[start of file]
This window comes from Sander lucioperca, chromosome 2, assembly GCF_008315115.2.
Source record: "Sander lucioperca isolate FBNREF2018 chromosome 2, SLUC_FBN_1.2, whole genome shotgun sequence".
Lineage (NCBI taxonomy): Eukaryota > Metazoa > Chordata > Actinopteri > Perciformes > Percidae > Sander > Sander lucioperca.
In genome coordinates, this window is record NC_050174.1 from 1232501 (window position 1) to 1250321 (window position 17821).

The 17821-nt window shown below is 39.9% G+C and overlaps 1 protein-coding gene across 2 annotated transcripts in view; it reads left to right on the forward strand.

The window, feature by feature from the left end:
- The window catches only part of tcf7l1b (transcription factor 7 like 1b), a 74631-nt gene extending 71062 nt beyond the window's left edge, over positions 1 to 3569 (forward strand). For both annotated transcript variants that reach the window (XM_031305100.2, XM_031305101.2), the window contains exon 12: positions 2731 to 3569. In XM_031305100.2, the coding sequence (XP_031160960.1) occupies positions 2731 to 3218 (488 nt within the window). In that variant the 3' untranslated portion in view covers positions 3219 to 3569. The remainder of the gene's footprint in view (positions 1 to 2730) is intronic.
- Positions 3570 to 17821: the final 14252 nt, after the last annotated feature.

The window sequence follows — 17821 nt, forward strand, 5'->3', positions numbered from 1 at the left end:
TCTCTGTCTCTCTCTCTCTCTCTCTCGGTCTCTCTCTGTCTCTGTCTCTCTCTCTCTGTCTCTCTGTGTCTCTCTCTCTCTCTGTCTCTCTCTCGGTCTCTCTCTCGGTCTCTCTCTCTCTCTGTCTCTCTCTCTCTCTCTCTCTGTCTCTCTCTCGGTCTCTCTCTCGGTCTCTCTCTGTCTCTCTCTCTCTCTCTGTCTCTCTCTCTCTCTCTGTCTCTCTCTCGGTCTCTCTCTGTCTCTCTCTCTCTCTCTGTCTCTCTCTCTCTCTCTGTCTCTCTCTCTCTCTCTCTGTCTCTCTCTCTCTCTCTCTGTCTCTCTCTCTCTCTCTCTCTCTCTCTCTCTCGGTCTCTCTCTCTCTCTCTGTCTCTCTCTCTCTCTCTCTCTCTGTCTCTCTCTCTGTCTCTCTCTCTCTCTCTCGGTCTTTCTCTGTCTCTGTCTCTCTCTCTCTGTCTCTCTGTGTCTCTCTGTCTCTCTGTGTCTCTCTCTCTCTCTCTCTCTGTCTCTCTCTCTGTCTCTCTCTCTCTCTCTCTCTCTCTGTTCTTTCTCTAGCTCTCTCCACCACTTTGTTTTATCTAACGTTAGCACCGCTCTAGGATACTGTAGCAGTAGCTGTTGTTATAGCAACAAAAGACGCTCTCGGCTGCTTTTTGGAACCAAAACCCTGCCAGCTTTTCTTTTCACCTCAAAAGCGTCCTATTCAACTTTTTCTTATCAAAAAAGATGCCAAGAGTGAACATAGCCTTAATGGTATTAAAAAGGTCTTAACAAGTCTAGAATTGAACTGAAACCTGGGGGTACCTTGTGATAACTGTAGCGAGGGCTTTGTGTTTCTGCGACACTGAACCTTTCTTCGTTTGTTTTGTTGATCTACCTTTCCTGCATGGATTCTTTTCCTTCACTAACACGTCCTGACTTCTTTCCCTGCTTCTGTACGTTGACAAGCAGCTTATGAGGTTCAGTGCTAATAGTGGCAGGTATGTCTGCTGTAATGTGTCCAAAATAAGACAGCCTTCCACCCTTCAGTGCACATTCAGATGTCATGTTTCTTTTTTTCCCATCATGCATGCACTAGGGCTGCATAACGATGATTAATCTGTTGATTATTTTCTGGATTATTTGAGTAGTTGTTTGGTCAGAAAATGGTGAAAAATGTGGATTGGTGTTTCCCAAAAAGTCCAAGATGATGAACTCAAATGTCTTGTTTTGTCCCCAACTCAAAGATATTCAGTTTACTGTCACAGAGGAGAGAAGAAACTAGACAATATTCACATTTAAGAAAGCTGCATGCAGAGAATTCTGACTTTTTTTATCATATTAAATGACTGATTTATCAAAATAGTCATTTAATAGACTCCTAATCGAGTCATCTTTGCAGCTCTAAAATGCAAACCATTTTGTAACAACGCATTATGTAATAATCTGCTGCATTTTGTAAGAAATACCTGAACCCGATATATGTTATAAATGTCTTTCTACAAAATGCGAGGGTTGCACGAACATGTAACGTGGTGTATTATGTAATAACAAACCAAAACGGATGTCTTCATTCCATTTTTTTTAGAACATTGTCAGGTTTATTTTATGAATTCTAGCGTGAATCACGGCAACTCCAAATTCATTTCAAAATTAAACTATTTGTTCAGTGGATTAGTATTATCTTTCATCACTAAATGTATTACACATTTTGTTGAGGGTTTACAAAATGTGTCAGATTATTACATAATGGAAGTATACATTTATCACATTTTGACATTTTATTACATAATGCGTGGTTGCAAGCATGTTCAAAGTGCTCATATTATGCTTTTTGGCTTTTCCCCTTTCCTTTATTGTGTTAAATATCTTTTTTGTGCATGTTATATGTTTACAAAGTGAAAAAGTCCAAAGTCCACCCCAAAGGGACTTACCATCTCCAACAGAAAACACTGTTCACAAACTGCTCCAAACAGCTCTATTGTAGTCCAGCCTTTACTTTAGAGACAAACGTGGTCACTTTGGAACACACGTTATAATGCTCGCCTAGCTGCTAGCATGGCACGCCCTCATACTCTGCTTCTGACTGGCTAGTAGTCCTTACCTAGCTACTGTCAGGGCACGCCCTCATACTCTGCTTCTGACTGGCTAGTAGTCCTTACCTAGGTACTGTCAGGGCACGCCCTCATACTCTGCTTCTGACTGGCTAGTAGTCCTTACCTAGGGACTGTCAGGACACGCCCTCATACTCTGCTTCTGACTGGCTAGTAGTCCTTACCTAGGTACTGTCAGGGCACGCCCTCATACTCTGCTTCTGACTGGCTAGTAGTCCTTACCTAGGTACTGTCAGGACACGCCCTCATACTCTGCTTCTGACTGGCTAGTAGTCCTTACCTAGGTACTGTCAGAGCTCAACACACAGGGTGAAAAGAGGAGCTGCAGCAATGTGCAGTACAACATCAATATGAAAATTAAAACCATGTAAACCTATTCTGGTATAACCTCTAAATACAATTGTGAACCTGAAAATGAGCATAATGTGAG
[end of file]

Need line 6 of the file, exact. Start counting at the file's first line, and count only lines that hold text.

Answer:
The window, feature by feature from the left end: